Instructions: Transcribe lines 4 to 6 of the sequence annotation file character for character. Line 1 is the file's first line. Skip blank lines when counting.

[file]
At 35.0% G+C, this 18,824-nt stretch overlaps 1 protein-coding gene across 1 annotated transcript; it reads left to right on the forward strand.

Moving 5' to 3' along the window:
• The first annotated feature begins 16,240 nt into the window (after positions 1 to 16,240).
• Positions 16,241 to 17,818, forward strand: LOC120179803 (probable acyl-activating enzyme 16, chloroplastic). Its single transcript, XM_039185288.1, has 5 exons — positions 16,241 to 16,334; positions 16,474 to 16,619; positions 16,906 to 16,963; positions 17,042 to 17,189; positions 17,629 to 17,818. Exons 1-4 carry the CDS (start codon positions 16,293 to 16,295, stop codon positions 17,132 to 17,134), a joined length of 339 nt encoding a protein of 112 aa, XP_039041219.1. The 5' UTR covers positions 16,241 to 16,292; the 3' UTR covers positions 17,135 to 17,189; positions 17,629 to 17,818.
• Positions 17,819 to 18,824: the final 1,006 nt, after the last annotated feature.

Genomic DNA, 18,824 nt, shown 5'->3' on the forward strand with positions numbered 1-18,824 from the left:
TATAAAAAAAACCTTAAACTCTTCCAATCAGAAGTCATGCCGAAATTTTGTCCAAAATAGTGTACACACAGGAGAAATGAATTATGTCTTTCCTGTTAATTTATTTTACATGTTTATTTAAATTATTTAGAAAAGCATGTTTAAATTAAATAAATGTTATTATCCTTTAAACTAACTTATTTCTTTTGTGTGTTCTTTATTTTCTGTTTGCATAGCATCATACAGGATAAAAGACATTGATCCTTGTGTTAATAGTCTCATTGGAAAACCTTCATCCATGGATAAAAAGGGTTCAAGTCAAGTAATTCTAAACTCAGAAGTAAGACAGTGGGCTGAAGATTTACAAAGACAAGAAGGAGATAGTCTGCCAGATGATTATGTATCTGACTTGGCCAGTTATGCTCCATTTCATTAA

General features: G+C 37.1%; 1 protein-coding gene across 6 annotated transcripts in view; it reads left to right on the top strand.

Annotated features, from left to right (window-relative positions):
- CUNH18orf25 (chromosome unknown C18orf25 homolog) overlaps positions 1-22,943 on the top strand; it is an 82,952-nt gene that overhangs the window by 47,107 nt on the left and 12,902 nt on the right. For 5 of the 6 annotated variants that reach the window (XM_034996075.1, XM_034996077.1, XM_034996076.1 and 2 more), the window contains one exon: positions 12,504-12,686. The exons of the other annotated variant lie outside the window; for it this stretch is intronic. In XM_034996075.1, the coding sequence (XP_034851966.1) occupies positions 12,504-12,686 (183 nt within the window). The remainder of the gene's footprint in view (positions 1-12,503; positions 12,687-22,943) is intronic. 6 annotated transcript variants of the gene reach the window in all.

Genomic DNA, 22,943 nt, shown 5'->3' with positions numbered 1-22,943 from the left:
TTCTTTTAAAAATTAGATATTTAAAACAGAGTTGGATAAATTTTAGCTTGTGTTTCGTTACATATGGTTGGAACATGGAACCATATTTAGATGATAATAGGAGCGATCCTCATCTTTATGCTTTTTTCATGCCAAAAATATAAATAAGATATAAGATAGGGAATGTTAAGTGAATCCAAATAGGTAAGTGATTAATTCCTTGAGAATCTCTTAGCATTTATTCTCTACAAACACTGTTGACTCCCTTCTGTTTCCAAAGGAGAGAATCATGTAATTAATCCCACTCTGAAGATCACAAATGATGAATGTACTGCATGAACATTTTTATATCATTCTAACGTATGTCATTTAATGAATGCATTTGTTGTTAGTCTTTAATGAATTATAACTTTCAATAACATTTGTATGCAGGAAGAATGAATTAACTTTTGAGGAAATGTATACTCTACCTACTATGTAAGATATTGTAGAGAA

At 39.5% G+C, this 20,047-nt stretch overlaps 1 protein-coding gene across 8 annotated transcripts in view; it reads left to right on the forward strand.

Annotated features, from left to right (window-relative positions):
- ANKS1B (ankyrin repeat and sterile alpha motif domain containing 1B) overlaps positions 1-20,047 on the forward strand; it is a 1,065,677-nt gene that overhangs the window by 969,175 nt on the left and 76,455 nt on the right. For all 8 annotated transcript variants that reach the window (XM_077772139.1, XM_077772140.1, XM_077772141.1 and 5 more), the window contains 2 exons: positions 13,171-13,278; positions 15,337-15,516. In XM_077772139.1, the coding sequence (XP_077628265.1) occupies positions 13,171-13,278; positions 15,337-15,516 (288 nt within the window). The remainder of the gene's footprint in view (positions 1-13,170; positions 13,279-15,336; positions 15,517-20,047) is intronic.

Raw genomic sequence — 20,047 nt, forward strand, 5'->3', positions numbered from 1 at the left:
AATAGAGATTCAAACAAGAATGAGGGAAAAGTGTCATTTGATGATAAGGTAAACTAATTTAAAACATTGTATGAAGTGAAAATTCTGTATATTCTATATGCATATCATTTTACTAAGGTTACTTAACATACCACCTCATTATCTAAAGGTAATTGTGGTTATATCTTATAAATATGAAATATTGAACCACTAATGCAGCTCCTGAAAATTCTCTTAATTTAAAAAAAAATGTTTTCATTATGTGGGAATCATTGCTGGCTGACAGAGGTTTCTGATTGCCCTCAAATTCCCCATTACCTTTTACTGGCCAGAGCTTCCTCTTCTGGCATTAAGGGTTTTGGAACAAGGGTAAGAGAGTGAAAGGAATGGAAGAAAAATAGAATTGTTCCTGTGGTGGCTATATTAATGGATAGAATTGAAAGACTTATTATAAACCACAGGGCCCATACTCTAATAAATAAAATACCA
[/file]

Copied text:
• Positions 16,241 to 17,818, forward strand: LOC120179803 (probable acyl-activating enzyme 16, chloroplastic). Its single transcript, XM_039185288.1, has 5 exons — positions 16,241 to 16,334; positions 16,474 to 16,619; positions 16,906 to 16,963; positions 17,042 to 17,189; positions 17,629 to 17,818. Exons 1-4 carry the CDS (start codon positions 16,293 to 16,295, stop codon positions 17,132 to 17,134), a joined length of 339 nt encoding a protein of 112 aa, XP_039041219.1. The 5' UTR covers positions 16,241 to 16,292; the 3' UTR covers positions 17,135 to 17,189; positions 17,629 to 17,818.
• Positions 17,819 to 18,824: the final 1,006 nt, after the last annotated feature.

Genomic DNA, 18,824 nt, shown 5'->3' on the forward strand with positions numbered 1-18,824 from the left: